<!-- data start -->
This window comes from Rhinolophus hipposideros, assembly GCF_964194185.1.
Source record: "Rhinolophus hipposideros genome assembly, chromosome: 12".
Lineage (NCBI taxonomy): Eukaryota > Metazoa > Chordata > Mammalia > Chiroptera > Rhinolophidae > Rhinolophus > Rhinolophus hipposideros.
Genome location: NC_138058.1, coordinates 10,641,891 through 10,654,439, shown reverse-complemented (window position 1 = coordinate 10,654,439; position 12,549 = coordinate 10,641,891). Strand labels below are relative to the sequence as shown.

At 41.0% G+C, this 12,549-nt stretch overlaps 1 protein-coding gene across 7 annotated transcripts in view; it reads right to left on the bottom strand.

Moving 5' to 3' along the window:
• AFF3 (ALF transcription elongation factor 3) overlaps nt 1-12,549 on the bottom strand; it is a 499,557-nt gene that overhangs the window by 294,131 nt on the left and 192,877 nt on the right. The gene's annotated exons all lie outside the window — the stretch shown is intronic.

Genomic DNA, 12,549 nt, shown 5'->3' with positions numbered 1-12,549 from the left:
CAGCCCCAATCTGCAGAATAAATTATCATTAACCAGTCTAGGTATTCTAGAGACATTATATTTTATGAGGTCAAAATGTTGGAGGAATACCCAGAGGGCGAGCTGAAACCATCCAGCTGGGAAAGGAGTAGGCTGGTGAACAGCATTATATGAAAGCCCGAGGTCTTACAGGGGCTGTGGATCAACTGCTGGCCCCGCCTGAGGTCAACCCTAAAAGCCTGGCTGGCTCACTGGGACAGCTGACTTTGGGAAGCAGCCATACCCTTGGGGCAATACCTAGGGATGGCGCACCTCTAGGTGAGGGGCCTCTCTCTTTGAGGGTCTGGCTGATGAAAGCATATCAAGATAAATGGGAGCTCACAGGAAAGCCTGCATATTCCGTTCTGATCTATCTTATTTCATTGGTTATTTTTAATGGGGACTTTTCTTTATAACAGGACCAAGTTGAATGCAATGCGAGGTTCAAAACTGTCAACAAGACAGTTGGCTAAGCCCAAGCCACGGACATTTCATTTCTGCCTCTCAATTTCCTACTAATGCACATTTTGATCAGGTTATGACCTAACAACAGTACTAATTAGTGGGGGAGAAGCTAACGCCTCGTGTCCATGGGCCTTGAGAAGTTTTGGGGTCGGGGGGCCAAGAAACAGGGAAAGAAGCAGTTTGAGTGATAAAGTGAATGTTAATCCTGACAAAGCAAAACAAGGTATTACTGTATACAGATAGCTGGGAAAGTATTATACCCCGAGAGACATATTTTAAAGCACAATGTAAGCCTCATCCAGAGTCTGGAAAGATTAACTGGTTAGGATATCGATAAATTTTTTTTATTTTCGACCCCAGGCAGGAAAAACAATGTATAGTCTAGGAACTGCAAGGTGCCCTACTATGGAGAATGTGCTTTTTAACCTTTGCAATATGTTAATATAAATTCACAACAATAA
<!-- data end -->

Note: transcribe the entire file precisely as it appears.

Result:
This window comes from Rhinolophus hipposideros, assembly GCF_964194185.1.
Source record: "Rhinolophus hipposideros genome assembly, chromosome: 12".
Lineage (NCBI taxonomy): Eukaryota > Metazoa > Chordata > Mammalia > Chiroptera > Rhinolophidae > Rhinolophus > Rhinolophus hipposideros.
Genome location: NC_138058.1, coordinates 10,641,891 through 10,654,439, shown reverse-complemented (window position 1 = coordinate 10,654,439; position 12,549 = coordinate 10,641,891). Strand labels below are relative to the sequence as shown.

At 41.0% G+C, this 12,549-nt stretch overlaps 1 protein-coding gene across 7 annotated transcripts in view; it reads right to left on the bottom strand.

Moving 5' to 3' along the window:
• AFF3 (ALF transcription elongation factor 3) overlaps nt 1-12,549 on the bottom strand; it is a 499,557-nt gene that overhangs the window by 294,131 nt on the left and 192,877 nt on the right. The gene's annotated exons all lie outside the window — the stretch shown is intronic.

Genomic DNA, 12,549 nt, shown 5'->3' with positions numbered 1-12,549 from the left:
CAGCCCCAATCTGCAGAATAAATTATCATTAACCAGTCTAGGTATTCTAGAGACATTATATTTTATGAGGTCAAAATGTTGGAGGAATACCCAGAGGGCGAGCTGAAACCATCCAGCTGGGAAAGGAGTAGGCTGGTGAACAGCATTATATGAAAGCCCGAGGTCTTACAGGGGCTGTGGATCAACTGCTGGCCCCGCCTGAGGTCAACCCTAAAAGCCTGGCTGGCTCACTGGGACAGCTGACTTTGGGAAGCAGCCATACCCTTGGGGCAATACCTAGGGATGGCGCACCTCTAGGTGAGGGGCCTCTCTCTTTGAGGGTCTGGCTGATGAAAGCATATCAAGATAAATGGGAGCTCACAGGAAAGCCTGCATATTCCGTTCTGATCTATCTTATTTCATTGGTTATTTTTAATGGGGACTTTTCTTTATAACAGGACCAAGTTGAATGCAATGCGAGGTTCAAAACTGTCAACAAGACAGTTGGCTAAGCCCAAGCCACGGACATTTCATTTCTGCCTCTCAATTTCCTACTAATGCACATTTTGATCAGGTTATGACCTAACAACAGTACTAATTAGTGGGGGAGAAGCTAACGCCTCGTGTCCATGGGCCTTGAGAAGTTTTGGGGTCGGGGGGCCAAGAAACAGGGAAAGAAGCAGTTTGAGTGATAAAGTGAATGTTAATCCTGACAAAGCAAAACAAGGTATTACTGTATACAGATAGCTGGGAAAGTATTATACCCCGAGAGACATATTTTAAAGCACAATGTAAGCCTCATCCAGAGTCTGGAAAGATTAACTGGTTAGGATATCGATAAATTTTTTTTATTTTCGACCCCAGGCAGGAAAAACAATGTATAGTCTAGGAACTGCAAGGTGCCCTACTATGGAGAATGTGCTTTTTAACCTTTGCAATATGTTAATATAAATTCACAACAATAA